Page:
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Why is my dog breathing so fast and shallow?

If your pup is breathing fast without apparent cause, it can be worrying. Today, our Airport Pet Emergency Clinic vets share some reasons why your dog may be breathing fast but otherwise acting normal, and when it's time for your dog to see the vet.

What counts as fast breathing in dogs?

To identify irregular breathing in dogs, we must first understand what constitutes a healthy respiratory (breathing) rate. When at rest, a healthy dog should breathe 15 to 35 times per minute. Of course, your dog will naturally breathe faster when exercising.

Anything more than 40 breaths per minute while your dog is resting is considered abnormal and warrants investigation.

That being said, not all panting is bad or indicative of distress. Panting helps your dog regulate their body temperature by cooling them down and allowing moisture and heat to escape from the tongue, mouth, and upper respiratory tract.

Unlike humans, your dog cannot sweat to cool down. Instead, they must breathe rapidly to allow oxygen to circulate efficiently through their respiratory system. Rapid breathing allows a dog's body to return to its normal temperature.

How do I know if my dog is breathing too fast?

Simply count your dog's respiration rate while they are sleeping or resting to determine if they are breathing too quickly. It's best to measure your pet's normal respiratory rate when you're not worried. Breathing rates are normal if under 30, but alarming if over 35.

Why is my dog breathing fast?

Your pet's rapid breathing could be a sign that your dog is suffering from an illness, injury, respiratory distress or other condition that should be evaluated by your veterinarian as soon as possible.

Dog breeds with "squished faces" or shorter snouts, such as Boston terriers, Boxers, and Pugs, are more likely to have breathing issues, so pet parents should keep an eye out for any signs of respiratory distress.

Some possible causes of rapid or heavy breathing in dogs include:

  • Asthma
  • Breed Characteristics
  • Kennel Cough
  • Laryngeal Paralysis
  • Issues affecting Windpipe¬†
  • Bacterial Respiratory Infection
  • Fungal Respiratory Infection
  • Pressure on the Windpipe
  • Stiffening of Airways
  • Smoke Inhalation
  • Collapsing Windpipe
  • Lung Diseases (e.g. cancer)
  • Parasites
  • Pneumonia
  • Compressed Lungs
  • Hernia
  • Heat Stroke
  • Anemia
  • Nausea
  • Pain
  • Effects from Medication¬†
  • Exercise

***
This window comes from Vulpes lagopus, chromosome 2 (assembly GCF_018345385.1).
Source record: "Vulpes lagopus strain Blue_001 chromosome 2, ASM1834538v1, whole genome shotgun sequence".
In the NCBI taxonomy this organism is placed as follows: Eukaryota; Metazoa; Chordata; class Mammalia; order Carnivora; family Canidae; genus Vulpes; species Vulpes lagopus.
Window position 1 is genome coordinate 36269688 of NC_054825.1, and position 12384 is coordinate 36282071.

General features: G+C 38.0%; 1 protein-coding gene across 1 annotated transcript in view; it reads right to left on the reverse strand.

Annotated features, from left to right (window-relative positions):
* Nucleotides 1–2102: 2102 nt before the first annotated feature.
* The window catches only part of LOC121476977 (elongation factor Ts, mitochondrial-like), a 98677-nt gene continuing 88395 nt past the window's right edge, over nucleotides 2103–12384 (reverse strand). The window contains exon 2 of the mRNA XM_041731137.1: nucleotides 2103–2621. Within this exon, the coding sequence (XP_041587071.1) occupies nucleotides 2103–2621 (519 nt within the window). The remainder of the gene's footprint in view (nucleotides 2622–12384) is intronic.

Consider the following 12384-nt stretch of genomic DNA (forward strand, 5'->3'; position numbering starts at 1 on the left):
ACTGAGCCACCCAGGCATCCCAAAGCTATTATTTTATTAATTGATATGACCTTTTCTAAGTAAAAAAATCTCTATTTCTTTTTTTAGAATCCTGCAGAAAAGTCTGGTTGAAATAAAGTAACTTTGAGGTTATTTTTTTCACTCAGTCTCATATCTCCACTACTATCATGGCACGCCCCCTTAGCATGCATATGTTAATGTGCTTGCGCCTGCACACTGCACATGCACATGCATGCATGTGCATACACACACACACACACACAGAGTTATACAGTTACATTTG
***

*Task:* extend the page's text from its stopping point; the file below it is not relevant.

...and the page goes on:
When should I be concerned about my dog's rapid breathing?

If your dog is breathing fast while at rest or sleeping, they could be exhibiting symptoms of respiratory distress. Contact your vet if you notice any of the following signs:

  • Engaging stomach muscles to help breathe
  • Reluctance to drink, eat or move
  • Pale, blue-tinged, or brick red gums
  • Uncharacteristic drooling
  • Open-mouthed breathing
  • Heavy, fast breathing (sounding different from their normal panting)

How will the vet diagnose the cause of my dog's fast breathing?

Dogs with "squished faces" or shorter snouts, such as Boston terriers, Boxers, and Pugs, are more likely to have problems with the heart, lungs, airway, neck, head, or any other part of the body. An underlying problem could also be the cause of your pet's poor overall health.

Any previous medical issues your pet has had must be disclosed to your veterinarian, who may recommend diagnostic tests such as X-rays to check the heart, lungs, and abdomen for broken ribs or lung tumors.

The veterinarian will also look for signs of anxiety, stress, or other psychological factors that could be causing the rapid breathing.

What are the treatments for fast breathing in dogs?

The underlying cause of your dog's rapid breathing will determine the appropriate treatment. Pain relief, intravenous fluids containing calcium, and other medications are some of the treatment options available to help your pet's problem.

If your pet's rapid breathing is caused by stress or anxiety, specialized training with a certified dog behaviorist may be required.

Whatever the cause of your pet's breathing problems, oxygen therapy and rest will most likely be required; some dogs may recover sufficiently to be treated at home, while others may require more specialized care or hospitalization. In addition to at-home care, your compassionate veterinarian and veterinary team will help your dog recover.

Note: The advice provided in this post is intended for informational purposes and does not constitute medical advice regarding pets. For an accurate diagnosis of your pet's condition, please make an appointment with your vet.

Are you concerned about your dog's breathing? If your pup is breathing fast, contact our Blountville vets right away for emergency care. Our compassionate vets are here to help your dog feel better.

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Airport Pet Emergency Clinic is open weekday evenings, overnight, weekends and holidays to provide your pet with urgent care when needed. Our experienced Blountville vets are passionate about caring for companion animals.

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Contact (423) 279-0574